Politicians, activists oppose court construction on Indore’s Pipliyahana lake
Controversy surrounding Indore’s Pipliyahana reservoir is refusing to die. Now, the water body has become a tiff between politicians and judiciary.indore Updated: Jul 10, 2016 16:42 IST
Controversy surrounding Indore’s Pipliyahana reservoir is refusing to die. Now, the water body has become a tiff between politicians and judiciary. While the Madhya Pradesh High Court and the state government are constructing a modern court complex on it, the city’s public representatives and citizens oppose the move.
Though activists and conservationists have been staging demonstrations against the construction work, joining of politicians have gave momentum to their movement. Conservationists claimed the construction of a building would gradually kill the water body.
The 13-foot-deep Pipliyahana Lake, once a perennial water body spread over 5.02 hectares, has now become a seasonal water body and could only retain water for approximately 4-5 months after monsoons. The lake is mainly fed by rain and storm water.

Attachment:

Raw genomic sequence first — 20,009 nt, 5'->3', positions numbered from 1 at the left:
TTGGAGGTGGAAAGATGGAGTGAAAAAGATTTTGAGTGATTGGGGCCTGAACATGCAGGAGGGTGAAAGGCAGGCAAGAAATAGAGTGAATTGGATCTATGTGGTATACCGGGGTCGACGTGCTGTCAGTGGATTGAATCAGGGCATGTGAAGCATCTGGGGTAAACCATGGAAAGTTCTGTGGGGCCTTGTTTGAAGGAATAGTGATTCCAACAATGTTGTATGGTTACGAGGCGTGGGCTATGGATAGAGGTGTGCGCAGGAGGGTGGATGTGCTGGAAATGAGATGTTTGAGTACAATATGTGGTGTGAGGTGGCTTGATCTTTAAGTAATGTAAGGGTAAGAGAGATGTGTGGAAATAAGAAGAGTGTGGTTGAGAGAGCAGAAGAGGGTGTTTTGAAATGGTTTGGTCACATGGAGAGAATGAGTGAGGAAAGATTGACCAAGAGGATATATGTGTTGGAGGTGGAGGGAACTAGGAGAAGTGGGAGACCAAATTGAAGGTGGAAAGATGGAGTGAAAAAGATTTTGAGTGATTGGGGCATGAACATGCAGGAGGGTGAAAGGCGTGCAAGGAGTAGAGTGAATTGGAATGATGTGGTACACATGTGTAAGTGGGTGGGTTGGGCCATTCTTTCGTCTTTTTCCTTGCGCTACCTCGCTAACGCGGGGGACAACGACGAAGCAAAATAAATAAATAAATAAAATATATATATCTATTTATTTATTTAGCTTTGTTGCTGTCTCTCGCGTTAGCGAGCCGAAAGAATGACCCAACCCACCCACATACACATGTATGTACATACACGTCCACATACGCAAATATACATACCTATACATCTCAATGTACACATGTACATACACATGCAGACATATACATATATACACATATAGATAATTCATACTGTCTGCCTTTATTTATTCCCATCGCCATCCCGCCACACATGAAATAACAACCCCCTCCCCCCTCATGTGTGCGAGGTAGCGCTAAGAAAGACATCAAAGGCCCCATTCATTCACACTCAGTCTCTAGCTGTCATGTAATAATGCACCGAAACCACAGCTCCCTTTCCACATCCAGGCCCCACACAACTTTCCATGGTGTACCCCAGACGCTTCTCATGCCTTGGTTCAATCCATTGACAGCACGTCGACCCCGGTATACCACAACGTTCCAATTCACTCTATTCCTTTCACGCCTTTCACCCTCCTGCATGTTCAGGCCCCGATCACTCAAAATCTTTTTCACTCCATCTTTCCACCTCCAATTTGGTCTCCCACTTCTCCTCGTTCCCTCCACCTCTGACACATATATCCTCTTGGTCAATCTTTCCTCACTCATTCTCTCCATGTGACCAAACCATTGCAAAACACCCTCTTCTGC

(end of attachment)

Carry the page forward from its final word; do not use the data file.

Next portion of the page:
In March, the National Green Tribunal (NGT) ruled in favour of construction of a modern district court complex on it with a rider. The central bench of NGT comprising judicial member Justice Sonam Phintso Wangdi and expert member Satyawan Singh Garbyal ruled that construction can take place at least 30 meters away from the ‘full tank level’ of the water body and that the water body should not suffer any kind of damage.
Sensing the issue to be sensitive and connected to environmental concerns, legislators and corporators from the Congress and the ruling BJP have joined activists and conservationists to protest the construction work.
On Sunday, Congress legislator Jeetu Patwari and his supporters vandalised vehicles of the firm doing construction work and locked down its office on the site. Seeing this, the BJP legislators and corporators also started opposing the project despite the fact that it was approved by the state government led by their party.
“The reservoir now looks like cut into two parts. The channels through which rainwater used to accumulate in the reservoir are now cut by the wall,” said social activist Kishore Kodwani, who had moved a petition before the NGT.
“The construction company is drawing water out from the reservoir through motor pumps, which is against the rulings of the tribunal,” said Kodwani. “If the district administration do not comply with guidelines of the NGT and stop the ongoing works damaging the water body, I shall take to ‘Jal Satyagraha’ from Sunday.”